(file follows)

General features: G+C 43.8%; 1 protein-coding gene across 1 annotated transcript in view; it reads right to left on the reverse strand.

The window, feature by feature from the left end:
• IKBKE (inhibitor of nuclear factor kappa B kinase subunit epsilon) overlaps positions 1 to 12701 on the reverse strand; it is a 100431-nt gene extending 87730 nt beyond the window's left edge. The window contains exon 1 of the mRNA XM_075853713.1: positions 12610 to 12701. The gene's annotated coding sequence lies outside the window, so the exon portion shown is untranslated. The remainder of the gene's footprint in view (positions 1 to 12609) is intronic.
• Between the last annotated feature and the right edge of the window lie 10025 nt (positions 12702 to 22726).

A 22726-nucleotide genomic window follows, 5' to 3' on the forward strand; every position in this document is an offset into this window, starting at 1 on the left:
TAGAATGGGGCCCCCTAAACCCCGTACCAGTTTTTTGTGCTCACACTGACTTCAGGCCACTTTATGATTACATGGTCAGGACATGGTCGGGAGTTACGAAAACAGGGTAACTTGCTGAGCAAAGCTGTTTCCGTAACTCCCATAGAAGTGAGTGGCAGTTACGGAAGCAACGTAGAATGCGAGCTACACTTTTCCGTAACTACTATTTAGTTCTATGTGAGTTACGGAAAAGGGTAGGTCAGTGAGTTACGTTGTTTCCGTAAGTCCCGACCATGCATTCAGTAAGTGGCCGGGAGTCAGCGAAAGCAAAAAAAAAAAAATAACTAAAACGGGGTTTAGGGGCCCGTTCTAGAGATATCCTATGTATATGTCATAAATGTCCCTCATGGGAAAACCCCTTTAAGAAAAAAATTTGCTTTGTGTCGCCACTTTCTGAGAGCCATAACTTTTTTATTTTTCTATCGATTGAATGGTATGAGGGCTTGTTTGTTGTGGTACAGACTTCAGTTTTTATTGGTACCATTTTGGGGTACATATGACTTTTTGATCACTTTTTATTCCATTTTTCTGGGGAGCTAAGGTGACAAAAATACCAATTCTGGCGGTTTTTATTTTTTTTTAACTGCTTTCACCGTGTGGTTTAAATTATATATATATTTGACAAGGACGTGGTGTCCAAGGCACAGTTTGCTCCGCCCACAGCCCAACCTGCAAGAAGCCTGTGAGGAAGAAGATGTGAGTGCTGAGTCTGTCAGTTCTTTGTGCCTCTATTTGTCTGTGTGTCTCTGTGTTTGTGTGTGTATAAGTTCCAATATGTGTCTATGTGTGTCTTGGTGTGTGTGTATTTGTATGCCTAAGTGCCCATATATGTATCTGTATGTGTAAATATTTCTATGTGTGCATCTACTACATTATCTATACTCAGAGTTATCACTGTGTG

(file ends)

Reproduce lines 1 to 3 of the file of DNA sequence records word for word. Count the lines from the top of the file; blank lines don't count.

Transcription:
General features: G+C 43.8%; 1 protein-coding gene across 1 annotated transcript in view; it reads right to left on the reverse strand.

The window, feature by feature from the left end:
• IKBKE (inhibitor of nuclear factor kappa B kinase subunit epsilon) overlaps positions 1 to 12701 on the reverse strand; it is a 100431-nt gene extending 87730 nt beyond the window's left edge. The window contains exon 1 of the mRNA XM_075853713.1: positions 12610 to 12701. The gene's annotated coding sequence lies outside the window, so the exon portion shown is untranslated. The remainder of the gene's footprint in view (positions 1 to 12609) is intronic.